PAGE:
Google's recent foray into Maps-based monster catching has proven that even full-grown Android users love them some Pokemon. Maybe that's why storied publisher SEGA has decided to make its own entry in the monster-catching genre. But why, oh why, is the core mechanic in Dragon Coins based around those little quasi-gambling quarter-shooter arcade games?

Try to follow along here: in Dragon Coins, your party of anime-style monsters is represented by little drawers in a shelf. Tap on the shelf to drop coins at strategic spots, where a moving wall will push them all forward into the drawers. When one of your monsters gets enough coins it attacks the enemy, another monster hanging out at the top of the screen. Gold coins are spent on upgrades, green coins heal your team. It really is a fusion of the Pokemon/Yu-Gi-Oh monster battling genre and that weird coin machine. No, we don't know why either.

unnamed unnamed (2) unnamed (3)

If you can get past the initial concept, there seems to be a competent enough game underneath it all - lots of critters to collect and evolve, special power-ups and ally attacks, and a staggering amount of stats-based upgrades and combination systems that will allow those who love complex strategy to dive in deep. But at the end of the day, the core mechanic of the game is dropping coins on a shelf. Naturally Dragon Coins is free, and encourages you to spend real money on fake money.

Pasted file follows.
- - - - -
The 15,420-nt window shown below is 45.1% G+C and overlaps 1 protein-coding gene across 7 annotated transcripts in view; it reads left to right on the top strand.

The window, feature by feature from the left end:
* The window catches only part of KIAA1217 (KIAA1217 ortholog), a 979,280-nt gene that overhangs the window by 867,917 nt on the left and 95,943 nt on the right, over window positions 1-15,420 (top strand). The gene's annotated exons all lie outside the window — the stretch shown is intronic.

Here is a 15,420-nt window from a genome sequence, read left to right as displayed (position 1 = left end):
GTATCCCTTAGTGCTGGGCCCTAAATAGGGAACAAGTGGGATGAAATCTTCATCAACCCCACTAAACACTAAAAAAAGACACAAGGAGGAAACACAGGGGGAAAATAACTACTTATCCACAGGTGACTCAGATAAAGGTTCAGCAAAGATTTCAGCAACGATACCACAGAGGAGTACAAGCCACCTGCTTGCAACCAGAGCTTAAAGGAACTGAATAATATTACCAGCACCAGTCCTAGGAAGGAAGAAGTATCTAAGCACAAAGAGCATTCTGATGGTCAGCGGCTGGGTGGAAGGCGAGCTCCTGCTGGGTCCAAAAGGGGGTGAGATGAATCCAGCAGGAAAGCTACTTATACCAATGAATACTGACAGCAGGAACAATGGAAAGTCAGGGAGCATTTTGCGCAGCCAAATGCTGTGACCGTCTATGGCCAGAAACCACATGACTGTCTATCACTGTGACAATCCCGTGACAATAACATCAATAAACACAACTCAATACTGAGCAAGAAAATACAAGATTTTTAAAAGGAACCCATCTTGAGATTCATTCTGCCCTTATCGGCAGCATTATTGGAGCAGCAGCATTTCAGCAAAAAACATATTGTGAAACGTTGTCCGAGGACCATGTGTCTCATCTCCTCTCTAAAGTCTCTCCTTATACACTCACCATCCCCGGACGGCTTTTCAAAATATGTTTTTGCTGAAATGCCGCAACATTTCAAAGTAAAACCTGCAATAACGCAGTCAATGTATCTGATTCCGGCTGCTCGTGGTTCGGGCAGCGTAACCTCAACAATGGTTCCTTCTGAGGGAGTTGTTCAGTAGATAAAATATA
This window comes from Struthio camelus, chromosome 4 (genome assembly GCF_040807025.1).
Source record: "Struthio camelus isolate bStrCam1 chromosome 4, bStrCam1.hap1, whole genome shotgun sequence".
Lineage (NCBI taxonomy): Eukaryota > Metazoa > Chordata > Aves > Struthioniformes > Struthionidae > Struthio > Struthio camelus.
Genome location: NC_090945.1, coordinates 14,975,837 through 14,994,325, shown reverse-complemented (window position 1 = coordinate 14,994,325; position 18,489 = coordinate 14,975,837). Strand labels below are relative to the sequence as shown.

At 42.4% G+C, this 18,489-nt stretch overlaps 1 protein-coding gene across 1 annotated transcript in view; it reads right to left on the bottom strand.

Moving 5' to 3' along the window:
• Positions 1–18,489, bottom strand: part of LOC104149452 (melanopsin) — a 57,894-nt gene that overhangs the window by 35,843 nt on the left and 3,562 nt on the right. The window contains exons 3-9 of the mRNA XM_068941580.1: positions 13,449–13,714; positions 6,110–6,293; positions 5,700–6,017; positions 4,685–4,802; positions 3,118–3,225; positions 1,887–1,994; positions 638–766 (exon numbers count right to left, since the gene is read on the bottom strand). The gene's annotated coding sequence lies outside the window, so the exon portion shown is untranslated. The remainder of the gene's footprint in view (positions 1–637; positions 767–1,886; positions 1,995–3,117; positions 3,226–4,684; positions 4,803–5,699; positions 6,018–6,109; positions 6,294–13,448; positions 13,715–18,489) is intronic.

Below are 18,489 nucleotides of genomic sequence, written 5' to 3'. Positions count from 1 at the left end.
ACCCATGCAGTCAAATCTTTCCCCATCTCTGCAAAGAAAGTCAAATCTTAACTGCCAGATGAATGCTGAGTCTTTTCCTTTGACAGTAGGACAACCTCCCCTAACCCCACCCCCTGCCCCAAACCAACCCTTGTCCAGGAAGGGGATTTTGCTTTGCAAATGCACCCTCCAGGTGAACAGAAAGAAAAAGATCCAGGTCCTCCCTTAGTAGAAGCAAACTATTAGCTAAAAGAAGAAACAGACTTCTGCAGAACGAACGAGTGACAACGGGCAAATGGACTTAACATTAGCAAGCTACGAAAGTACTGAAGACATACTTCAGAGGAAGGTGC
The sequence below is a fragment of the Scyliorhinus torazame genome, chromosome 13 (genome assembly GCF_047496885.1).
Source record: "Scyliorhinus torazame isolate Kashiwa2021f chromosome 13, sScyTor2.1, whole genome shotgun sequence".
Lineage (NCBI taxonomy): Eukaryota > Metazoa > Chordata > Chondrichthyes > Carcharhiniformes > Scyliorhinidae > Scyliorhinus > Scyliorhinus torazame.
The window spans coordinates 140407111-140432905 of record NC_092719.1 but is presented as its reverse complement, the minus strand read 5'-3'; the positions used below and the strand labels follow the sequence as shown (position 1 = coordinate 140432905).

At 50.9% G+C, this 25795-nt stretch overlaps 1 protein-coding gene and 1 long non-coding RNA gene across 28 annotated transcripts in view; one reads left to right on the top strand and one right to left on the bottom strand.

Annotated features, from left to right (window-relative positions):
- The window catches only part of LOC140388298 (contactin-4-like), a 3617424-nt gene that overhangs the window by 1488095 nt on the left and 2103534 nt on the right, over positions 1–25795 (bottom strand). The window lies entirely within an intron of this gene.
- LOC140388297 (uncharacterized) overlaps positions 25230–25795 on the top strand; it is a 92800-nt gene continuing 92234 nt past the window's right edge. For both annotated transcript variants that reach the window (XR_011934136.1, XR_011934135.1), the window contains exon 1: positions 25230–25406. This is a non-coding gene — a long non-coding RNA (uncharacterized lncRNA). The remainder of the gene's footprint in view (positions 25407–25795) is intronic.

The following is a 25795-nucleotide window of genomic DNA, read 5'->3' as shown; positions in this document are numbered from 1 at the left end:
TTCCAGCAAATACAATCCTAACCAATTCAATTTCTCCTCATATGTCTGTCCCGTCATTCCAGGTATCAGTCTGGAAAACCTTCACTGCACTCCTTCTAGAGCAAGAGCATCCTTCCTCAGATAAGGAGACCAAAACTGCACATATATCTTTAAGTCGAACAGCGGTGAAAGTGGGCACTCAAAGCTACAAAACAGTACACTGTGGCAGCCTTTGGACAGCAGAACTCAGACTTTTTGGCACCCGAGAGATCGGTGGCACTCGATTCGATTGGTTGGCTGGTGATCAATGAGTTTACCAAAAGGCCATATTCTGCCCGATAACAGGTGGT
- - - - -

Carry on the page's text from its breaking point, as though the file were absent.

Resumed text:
2014-05-08 14.20.43 2014-05-08 14.20.37

Is it a good game? The techincal aspects seem sound. There's lots of depth in the variety and upgrading of monsters. But it all seems really shallow when you're replicating a super-simple arcade gambling game. Dragon Coins is free for Android 2.3.3 and up.

Michael Crider
Michael is a native Texan and a former graphic designer. He's been covering technology in general and Android in particular since 2011. His interests include folk music, football, science fiction, and salsa verde, in no particular order.

  • Lumi

    These coin things seemed to be pretty big on the Japan Play Store, maybe they want to try these out on the international market as well?

  • http://mekakiwi.blogspot.com.br/ ED-Z が あらわれた!

    As if (some) developers need a good reason to push IAP down our throats... =(
    That is sad...

  • Shi Qiu

    Got a Nexus 5 and Note 3 Neo and shows me no compatible devices avaible what?

    Edit: Nevermind, not avaible in my country, sob.

    • Crilton

      I have it installed on my N5 right now...

      • Shi Qiu

        See my edit, wasn't because of the device, but because of location restriction.

  • bl_nk

    That's a really uncalled for review.

    The in-app purchases do two things only: let you continue when you die (which is 100% fair use) and let you try your hand at spawning rare monsters, but you will not be able to use more than one or two unless you reach a proper level anyway - by that time you already have a full hand of similarly good cards.

    The coin dropping aspect is a very entertaining and fresh take on combat, I loved it. This is the first pokemon-type game I played too, and it's really enjoyable if a little grind-requiring.